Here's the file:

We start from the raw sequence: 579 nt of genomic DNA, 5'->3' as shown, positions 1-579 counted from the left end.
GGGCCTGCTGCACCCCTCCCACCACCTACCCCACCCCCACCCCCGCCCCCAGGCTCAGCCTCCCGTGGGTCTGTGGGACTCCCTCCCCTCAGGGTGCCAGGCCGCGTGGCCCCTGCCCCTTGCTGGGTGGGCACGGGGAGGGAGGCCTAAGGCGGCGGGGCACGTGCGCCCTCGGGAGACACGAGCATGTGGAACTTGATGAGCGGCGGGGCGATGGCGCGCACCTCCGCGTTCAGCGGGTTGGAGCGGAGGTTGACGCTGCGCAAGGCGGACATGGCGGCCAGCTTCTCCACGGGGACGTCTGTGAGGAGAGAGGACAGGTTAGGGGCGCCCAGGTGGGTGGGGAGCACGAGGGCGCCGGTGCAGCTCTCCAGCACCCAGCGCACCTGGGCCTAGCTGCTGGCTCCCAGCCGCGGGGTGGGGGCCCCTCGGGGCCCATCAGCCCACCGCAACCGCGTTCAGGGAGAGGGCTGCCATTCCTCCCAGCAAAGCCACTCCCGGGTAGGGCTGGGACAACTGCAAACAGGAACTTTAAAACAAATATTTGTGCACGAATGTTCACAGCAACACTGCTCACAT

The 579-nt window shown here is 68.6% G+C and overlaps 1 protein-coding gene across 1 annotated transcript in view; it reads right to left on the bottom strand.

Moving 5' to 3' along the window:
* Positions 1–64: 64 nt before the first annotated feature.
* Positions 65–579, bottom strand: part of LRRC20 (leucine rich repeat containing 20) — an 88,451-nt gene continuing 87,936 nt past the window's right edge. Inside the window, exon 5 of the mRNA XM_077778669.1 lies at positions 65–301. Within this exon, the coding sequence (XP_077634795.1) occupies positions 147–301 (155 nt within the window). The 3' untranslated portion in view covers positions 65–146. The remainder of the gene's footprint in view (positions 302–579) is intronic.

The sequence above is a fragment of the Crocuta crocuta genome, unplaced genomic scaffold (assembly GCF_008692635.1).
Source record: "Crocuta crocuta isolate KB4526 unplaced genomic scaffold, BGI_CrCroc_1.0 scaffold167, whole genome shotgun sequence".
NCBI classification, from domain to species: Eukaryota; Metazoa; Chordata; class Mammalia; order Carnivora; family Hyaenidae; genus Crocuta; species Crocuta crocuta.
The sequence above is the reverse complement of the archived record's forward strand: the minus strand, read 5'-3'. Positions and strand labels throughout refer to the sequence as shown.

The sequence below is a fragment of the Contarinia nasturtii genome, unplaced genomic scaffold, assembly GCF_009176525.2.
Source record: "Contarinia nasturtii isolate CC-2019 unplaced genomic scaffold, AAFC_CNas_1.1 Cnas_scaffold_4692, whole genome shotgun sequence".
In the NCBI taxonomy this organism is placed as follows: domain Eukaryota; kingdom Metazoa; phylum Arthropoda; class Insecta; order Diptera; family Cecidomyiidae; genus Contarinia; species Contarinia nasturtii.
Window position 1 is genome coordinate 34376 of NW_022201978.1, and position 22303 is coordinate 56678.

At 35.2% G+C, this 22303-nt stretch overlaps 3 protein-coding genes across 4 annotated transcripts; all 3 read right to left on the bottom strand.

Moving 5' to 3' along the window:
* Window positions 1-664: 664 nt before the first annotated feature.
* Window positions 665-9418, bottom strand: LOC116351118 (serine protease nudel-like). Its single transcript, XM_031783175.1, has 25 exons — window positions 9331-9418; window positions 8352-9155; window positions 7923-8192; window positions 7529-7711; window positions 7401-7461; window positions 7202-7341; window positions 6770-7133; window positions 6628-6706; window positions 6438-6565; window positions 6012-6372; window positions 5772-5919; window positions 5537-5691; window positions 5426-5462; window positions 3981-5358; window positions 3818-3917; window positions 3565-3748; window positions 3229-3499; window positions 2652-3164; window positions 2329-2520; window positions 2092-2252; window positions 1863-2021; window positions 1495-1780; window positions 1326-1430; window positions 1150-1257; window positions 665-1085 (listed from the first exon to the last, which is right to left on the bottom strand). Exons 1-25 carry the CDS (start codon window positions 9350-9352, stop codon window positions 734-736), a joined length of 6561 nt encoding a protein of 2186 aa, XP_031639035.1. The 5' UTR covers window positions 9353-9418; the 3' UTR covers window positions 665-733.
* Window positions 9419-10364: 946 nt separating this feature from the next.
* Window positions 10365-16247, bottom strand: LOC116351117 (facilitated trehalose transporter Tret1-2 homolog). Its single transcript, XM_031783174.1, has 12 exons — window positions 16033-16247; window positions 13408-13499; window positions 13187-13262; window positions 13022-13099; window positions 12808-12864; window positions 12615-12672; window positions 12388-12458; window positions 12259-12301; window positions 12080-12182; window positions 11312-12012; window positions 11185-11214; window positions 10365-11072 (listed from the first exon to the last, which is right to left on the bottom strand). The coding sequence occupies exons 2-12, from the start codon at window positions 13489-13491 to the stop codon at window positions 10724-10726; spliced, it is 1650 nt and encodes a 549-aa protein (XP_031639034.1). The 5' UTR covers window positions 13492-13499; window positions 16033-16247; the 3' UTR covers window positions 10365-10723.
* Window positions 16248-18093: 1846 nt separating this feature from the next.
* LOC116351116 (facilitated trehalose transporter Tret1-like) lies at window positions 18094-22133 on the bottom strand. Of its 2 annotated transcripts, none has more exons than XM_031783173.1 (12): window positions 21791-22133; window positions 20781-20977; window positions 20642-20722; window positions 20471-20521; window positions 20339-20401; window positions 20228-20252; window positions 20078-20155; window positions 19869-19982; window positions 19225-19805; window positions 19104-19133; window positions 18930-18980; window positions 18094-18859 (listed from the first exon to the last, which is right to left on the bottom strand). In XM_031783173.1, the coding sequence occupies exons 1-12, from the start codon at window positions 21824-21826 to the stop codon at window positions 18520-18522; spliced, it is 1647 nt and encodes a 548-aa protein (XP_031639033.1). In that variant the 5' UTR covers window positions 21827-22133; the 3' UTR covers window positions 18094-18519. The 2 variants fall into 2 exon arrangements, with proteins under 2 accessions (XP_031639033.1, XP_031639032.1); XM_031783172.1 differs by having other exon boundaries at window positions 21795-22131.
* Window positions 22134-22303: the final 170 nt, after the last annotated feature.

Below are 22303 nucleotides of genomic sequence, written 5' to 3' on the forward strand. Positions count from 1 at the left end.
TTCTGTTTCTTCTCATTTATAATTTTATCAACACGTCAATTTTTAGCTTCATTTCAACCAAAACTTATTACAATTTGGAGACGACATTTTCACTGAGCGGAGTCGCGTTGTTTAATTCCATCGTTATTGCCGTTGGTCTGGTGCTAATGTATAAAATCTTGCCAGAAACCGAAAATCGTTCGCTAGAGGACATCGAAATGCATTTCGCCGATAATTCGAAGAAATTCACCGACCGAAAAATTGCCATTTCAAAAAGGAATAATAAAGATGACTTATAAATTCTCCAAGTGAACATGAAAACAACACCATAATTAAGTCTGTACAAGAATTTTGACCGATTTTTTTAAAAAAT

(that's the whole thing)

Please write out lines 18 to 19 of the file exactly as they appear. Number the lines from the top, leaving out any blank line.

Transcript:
* Window positions 665-9418, bottom strand: LOC116351118 (serine protease nudel-like). Its single transcript, XM_031783175.1, has 25 exons — window positions 9331-9418; window positions 8352-9155; window positions 7923-8192; window positions 7529-7711; window positions 7401-7461; window positions 7202-7341; window positions 6770-7133; window positions 6628-6706; window positions 6438-6565; window positions 6012-6372; window positions 5772-5919; window positions 5537-5691; window positions 5426-5462; window positions 3981-5358; window positions 3818-3917; window positions 3565-3748; window positions 3229-3499; window positions 2652-3164; window positions 2329-2520; window positions 2092-2252; window positions 1863-2021; window positions 1495-1780; window positions 1326-1430; window positions 1150-1257; window positions 665-1085 (listed from the first exon to the last, which is right to left on the bottom strand). Exons 1-25 carry the CDS (start codon window positions 9350-9352, stop codon window positions 734-736), a joined length of 6561 nt encoding a protein of 2186 aa, XP_031639035.1. The 5' UTR covers window positions 9353-9418; the 3' UTR covers window positions 665-733.
* Window positions 9419-10364: 946 nt separating this feature from the next.